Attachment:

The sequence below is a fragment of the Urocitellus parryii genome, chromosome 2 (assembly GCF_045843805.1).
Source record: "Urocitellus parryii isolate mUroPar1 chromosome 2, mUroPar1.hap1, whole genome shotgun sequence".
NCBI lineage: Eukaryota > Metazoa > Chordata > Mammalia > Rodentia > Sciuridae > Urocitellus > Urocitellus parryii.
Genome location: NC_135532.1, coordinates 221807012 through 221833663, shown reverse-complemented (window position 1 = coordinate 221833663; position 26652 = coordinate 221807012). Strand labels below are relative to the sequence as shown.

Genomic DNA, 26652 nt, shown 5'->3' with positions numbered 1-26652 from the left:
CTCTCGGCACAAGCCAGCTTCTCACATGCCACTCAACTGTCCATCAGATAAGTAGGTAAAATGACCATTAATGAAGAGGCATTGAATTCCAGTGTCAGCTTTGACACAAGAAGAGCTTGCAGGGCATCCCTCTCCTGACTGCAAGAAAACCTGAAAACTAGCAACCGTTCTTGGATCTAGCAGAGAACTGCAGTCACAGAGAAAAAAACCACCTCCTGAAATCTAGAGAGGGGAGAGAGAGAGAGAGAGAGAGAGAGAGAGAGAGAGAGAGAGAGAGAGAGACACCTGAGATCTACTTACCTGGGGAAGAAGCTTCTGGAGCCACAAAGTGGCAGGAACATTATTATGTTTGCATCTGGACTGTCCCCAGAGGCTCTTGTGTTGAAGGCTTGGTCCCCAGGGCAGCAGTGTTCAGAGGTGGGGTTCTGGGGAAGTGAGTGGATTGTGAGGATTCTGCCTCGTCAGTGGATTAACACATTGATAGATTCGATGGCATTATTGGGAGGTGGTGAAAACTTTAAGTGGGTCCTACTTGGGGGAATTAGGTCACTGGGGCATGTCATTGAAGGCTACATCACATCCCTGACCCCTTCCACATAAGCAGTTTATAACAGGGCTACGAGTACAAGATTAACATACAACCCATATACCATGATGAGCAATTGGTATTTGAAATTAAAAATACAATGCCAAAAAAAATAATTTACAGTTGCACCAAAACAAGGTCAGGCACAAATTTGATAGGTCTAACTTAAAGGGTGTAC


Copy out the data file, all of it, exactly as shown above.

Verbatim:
The sequence below is a fragment of the Urocitellus parryii genome, chromosome 2 (assembly GCF_045843805.1).
Source record: "Urocitellus parryii isolate mUroPar1 chromosome 2, mUroPar1.hap1, whole genome shotgun sequence".
NCBI lineage: Eukaryota > Metazoa > Chordata > Mammalia > Rodentia > Sciuridae > Urocitellus > Urocitellus parryii.
Genome location: NC_135532.1, coordinates 221807012 through 221833663, shown reverse-complemented (window position 1 = coordinate 221833663; position 26652 = coordinate 221807012). Strand labels below are relative to the sequence as shown.

Genomic DNA, 26652 nt, shown 5'->3' with positions numbered 1-26652 from the left:
CTCTCGGCACAAGCCAGCTTCTCACATGCCACTCAACTGTCCATCAGATAAGTAGGTAAAATGACCATTAATGAAGAGGCATTGAATTCCAGTGTCAGCTTTGACACAAGAAGAGCTTGCAGGGCATCCCTCTCCTGACTGCAAGAAAACCTGAAAACTAGCAACCGTTCTTGGATCTAGCAGAGAACTGCAGTCACAGAGAAAAAAACCACCTCCTGAAATCTAGAGAGGGGAGAGAGAGAGAGAGAGAGAGAGAGAGAGAGAGAGAGAGAGAGAGAGAGACACCTGAGATCTACTTACCTGGGGAAGAAGCTTCTGGAGCCACAAAGTGGCAGGAACATTATTATGTTTGCATCTGGACTGTCCCCAGAGGCTCTTGTGTTGAAGGCTTGGTCCCCAGGGCAGCAGTGTTCAGAGGTGGGGTTCTGGGGAAGTGAGTGGATTGTGAGGATTCTGCCTCGTCAGTGGATTAACACATTGATAGATTCGATGGCATTATTGGGAGGTGGTGAAAACTTTAAGTGGGTCCTACTTGGGGGAATTAGGTCACTGGGGCATGTCATTGAAGGCTACATCACATCCCTGACCCCTTCCACATAAGCAGTTTATAACAGGGCTACGAGTACAAGATTAACATACAACCCATATACCATGATGAGCAATTGGTATTTGAAATTAAAAATACAATGCCAAAAAAAATAATTTACAGTTGCACCAAAACAAGGTCAGGCACAAATTTGATAGGTCTAACTTAAAGGGTGTAC